In my imagination, a vav lives in me. I visualize it, the sixth letter of the Hebrew alphabet, along the length of my spine. The other letters of the tetragrammaton, too: yud, the 10th letter, rising like the small flame of an eternal light from the crown of my head; hey, the fifth letter, its roof stretching across my shoulders and its walls protecting each side of my torso, and, following vav, the second hey, its upper line resting on my hips, and its two parallel lines running down the sides of my legs.
Preparatory to discussing Cormac McCarthy’s new fiction, a duology comprising The Passenger and Stella Maris, with Greg Wolfe via Zoom on January 25th, I’d like to offer a few ways into the books. The surname of the main characters, siblings Alicia and Bobby, is Western. Novelists do not name characters carelessly. Bobby and Alicia are the children, born in the late 1940s and early 1950s respectively, of a physicist who worked on the Manhattan Project which built the first atomic bombs.
When Carol died, I thought it’s not my time. Carol was my shadchanit, Jewish matchmaker. On a Saturday night in July 1989, I went with Carol and Bob, her husband, along with two other new friends, also a husband and wife, to the Beaucatcher Cinema to see “When Harry Met Sally.” I had just moved to Asheville.
I remember the American Poetry Review, March, 1977, page 26, cows and bald hills of Tennessee and rabbis of Brooklyn, their foreheads “wrinkled” as their “gigantic lips moved / through the five books of ecstasy, grief, and anger.” That’s from “Psalms,” one of twelve poems by Gerald Stern, whose photo on the cover showed his own gigantic, Jewish lips.
Roger Kamenetz has published nine volumes of poetry. Each builds on his prior work, often revisiting, reconsidering, and reimagining previous poems in the Jewish tradition of midrash. As one critic observes, Kamenetz “recovers Jewishness as a field for discourse, not sentimentalized imagery. In direct and imaginative address, he puts the question of Jewishness under discussion with large parts of honesty and humor.”
You slept with my best friend?, I screamed then threw the phone at my bedroom wall. Mother and father were downstairs. A few days later, when she was out, my girlfriend of nearly three years, I entered her house (I had a key), went into her closet, found the expensive dress I had bought for her at a trendy clothing store on South Street in Philly with my tips, and tore it to pieces.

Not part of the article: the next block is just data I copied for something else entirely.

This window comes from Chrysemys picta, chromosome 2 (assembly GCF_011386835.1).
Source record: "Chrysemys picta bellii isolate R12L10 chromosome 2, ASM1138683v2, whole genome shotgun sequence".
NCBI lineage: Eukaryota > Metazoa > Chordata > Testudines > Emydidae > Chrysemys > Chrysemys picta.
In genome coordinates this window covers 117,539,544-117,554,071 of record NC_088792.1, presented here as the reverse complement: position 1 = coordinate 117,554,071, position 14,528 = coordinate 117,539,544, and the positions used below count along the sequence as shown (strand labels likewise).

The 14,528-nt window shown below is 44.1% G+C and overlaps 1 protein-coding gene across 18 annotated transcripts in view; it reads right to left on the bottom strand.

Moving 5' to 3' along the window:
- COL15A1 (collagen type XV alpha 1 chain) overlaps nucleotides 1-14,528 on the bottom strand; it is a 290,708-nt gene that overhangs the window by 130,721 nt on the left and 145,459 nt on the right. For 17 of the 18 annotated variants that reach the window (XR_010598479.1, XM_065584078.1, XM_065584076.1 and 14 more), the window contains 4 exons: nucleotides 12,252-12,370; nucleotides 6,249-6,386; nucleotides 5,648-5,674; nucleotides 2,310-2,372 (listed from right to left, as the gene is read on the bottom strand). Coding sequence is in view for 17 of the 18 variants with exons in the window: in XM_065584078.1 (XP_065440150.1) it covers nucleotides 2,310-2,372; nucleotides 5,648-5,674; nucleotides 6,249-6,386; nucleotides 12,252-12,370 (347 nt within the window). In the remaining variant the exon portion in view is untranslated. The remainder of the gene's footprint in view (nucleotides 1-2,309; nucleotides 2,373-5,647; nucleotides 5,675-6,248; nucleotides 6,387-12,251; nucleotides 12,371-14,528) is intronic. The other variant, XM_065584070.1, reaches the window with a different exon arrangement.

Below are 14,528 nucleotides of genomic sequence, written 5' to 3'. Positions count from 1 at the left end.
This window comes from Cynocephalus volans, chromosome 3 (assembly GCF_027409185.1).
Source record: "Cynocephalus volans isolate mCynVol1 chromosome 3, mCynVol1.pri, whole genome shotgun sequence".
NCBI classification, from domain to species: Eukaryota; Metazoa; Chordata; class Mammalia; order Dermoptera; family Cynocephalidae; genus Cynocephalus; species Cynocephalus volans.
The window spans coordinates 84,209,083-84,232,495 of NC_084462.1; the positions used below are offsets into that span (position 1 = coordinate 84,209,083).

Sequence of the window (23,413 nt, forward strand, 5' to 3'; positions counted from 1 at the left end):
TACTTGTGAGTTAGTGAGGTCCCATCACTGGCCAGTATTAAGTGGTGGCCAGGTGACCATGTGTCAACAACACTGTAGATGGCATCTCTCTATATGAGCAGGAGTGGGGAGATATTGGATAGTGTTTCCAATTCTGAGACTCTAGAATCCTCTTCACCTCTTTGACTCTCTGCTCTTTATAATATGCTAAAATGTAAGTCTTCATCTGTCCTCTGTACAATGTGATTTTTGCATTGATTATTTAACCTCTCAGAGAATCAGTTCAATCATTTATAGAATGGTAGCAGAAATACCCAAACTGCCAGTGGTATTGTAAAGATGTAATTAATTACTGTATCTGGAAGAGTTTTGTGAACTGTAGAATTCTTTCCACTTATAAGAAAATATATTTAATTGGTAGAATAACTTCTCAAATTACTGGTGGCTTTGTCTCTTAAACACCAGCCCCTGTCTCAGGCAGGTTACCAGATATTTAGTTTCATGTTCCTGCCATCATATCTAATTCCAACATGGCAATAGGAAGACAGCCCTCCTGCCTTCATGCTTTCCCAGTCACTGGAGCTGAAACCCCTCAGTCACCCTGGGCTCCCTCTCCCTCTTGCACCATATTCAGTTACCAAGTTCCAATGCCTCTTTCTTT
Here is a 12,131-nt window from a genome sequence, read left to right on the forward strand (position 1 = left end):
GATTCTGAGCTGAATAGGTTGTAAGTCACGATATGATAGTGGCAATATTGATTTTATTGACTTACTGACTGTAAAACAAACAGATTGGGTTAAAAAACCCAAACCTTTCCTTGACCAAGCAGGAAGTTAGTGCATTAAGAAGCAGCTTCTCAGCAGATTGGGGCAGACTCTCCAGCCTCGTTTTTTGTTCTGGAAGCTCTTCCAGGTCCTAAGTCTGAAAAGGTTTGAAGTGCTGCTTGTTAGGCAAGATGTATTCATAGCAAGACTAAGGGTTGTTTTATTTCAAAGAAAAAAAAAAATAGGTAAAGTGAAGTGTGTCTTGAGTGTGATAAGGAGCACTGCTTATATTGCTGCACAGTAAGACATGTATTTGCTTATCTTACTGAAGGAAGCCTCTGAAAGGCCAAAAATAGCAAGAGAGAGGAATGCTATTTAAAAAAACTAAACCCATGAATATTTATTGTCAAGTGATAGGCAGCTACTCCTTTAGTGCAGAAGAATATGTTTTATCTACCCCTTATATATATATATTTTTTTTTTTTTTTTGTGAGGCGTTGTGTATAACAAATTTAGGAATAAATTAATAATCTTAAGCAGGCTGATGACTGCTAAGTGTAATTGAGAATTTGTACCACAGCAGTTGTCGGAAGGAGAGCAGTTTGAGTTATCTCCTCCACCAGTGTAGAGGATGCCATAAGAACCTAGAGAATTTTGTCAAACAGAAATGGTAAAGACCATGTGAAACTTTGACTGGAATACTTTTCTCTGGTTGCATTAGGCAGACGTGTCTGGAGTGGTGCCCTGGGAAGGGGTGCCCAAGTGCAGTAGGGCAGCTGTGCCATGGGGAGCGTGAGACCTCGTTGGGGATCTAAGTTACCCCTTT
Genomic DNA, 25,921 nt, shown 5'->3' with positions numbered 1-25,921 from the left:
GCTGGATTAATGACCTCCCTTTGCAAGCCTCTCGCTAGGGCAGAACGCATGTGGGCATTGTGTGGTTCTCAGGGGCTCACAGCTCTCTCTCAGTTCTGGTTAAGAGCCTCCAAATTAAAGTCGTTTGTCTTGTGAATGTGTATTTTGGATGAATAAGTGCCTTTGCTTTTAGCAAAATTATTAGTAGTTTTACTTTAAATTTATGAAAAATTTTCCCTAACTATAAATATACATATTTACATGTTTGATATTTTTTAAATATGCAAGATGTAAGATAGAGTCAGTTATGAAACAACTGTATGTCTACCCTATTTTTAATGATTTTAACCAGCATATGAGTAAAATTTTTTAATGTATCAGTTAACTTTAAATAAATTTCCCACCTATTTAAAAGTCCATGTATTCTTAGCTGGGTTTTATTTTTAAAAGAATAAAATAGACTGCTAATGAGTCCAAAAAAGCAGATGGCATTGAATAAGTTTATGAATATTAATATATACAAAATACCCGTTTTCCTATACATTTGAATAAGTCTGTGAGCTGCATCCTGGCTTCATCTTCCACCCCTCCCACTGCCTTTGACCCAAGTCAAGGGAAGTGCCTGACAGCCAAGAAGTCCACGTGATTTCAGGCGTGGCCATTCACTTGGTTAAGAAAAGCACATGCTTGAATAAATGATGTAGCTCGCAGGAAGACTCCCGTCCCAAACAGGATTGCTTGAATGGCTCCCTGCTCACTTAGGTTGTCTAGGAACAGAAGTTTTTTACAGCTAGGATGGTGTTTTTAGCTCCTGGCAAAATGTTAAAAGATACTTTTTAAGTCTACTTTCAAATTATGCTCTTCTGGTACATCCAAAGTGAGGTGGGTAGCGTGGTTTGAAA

The process of translating from one language to another is often called an art. The late Italian medievalist and novelist Umberto Eco, aware of translation’s inherent difficulties, called it, “the art of failure.” Every attempt is inexact and partial, getting some things spot on, whiffing at others. Translators are continually forced to compromise, choosing the least flawed option while rendering the original in the target language and—devotees of the King James version aside—no one translation proves definitive, once and for all.
Once I lived in Jerusalem. Two years in the late 1970s. I went to the Kotel, the Western Wall, many times to pray. Face of flesh to face of stone, I felt heart. I felt soul. My heart, my soul, my my: too small, too confined to one human body set apart to characterize what I experienced there in prayer.
I look up from Cherry Hill. Between the rhododendrons and camellias on the steep hill that drops from the road down to my yard, I catch a glimpse of a woman walking by my house. A neighbor? I can’t see clearly enough to know. Is she walking with someone else? I can’t see. Is she wearing earbuds, talking on the phone? I want to know: what sparked her emphatic oh my god?
What am I doing in the Blue Ridge Mountains? What am I doing turning to Jerusalem? What am I doing with all this history, this Jewish history? This poetry, this Jewish poetry? Body, heart, mind, soul: each looking in a different direction for home.